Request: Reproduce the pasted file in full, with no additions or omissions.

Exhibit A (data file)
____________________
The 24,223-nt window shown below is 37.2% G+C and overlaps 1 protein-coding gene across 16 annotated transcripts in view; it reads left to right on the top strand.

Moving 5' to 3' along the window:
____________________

The 24,223-nt window shown below is 37.2% G+C and overlaps 1 protein-coding gene across 16 annotated transcripts in view; it reads left to right on the top strand.

Moving 5' to 3' along the window: